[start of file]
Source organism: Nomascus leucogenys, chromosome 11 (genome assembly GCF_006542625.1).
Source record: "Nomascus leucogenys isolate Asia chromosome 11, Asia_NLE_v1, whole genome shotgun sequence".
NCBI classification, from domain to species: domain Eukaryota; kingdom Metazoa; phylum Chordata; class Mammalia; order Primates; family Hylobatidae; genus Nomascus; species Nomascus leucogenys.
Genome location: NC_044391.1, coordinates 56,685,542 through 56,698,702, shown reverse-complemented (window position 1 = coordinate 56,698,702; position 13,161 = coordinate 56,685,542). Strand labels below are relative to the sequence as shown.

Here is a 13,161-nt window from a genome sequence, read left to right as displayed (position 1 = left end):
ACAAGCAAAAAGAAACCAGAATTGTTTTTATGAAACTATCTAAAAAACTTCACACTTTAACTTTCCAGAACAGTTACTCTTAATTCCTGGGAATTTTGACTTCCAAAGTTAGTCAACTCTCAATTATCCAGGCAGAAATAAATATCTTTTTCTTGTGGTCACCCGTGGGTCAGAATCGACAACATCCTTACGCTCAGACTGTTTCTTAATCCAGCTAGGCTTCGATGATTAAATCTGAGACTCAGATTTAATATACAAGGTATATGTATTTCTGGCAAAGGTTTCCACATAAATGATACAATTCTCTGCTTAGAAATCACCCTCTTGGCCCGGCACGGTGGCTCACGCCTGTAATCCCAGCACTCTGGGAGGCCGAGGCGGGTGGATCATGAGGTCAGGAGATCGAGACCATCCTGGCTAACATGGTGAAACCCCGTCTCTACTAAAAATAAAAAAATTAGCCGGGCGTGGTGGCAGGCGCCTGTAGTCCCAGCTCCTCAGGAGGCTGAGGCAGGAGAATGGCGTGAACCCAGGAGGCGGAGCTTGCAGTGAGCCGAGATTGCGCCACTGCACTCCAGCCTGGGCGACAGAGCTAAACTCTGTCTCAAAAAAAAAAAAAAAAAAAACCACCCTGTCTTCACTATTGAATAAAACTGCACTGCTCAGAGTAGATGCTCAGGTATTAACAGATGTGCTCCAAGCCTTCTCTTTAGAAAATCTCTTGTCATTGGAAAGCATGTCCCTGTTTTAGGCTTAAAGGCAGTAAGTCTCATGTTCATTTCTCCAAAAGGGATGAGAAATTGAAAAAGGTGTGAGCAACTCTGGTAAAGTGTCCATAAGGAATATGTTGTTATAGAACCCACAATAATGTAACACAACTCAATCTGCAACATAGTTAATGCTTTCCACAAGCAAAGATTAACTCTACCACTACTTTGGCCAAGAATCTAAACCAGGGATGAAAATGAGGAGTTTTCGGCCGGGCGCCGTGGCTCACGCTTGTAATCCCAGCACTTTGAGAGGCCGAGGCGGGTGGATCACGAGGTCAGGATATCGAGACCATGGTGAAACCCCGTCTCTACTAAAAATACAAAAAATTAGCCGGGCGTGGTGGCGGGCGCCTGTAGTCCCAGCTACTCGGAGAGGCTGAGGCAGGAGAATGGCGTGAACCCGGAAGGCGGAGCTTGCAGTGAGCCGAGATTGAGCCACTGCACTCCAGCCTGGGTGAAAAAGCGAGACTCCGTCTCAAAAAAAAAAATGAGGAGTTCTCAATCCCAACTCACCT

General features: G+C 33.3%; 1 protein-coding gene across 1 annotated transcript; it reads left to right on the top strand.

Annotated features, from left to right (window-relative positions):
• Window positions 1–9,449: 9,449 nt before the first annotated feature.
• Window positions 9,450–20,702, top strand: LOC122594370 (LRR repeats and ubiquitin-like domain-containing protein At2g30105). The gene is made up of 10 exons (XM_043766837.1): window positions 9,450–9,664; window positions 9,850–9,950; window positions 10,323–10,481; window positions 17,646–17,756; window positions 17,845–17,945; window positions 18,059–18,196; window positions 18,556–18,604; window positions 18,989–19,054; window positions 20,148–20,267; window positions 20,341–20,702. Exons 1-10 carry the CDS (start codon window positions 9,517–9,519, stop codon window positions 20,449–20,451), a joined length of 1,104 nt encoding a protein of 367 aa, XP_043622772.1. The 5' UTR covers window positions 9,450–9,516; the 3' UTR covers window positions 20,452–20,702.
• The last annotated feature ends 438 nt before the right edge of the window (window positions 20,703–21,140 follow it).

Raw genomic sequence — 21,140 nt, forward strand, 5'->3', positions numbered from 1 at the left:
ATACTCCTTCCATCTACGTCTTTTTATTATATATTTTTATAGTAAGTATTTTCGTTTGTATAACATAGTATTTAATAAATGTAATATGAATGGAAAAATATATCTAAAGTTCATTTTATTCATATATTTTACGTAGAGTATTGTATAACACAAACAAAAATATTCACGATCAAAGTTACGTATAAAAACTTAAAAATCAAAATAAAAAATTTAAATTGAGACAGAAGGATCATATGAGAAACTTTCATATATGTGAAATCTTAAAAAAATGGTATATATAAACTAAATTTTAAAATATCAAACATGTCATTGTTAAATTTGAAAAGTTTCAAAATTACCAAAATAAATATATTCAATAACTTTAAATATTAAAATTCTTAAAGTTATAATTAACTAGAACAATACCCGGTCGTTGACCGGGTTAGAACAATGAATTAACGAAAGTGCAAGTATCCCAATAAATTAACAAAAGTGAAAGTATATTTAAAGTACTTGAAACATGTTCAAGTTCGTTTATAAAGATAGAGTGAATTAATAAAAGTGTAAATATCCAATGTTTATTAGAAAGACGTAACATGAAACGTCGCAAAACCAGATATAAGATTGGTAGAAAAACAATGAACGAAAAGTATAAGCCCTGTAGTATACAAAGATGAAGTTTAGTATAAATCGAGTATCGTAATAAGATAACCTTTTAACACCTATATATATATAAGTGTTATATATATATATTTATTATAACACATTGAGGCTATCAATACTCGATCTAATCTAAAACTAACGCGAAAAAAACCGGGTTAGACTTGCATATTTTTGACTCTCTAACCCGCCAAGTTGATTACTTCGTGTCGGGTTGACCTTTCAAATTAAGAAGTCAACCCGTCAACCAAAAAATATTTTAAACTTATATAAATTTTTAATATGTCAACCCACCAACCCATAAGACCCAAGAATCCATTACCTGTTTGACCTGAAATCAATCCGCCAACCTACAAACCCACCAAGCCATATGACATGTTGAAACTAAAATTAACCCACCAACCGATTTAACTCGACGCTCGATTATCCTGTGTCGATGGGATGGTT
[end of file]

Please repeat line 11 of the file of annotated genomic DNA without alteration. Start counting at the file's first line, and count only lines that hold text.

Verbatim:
• The last annotated feature ends 438 nt before the right edge of the window (window positions 20,703–21,140 follow it).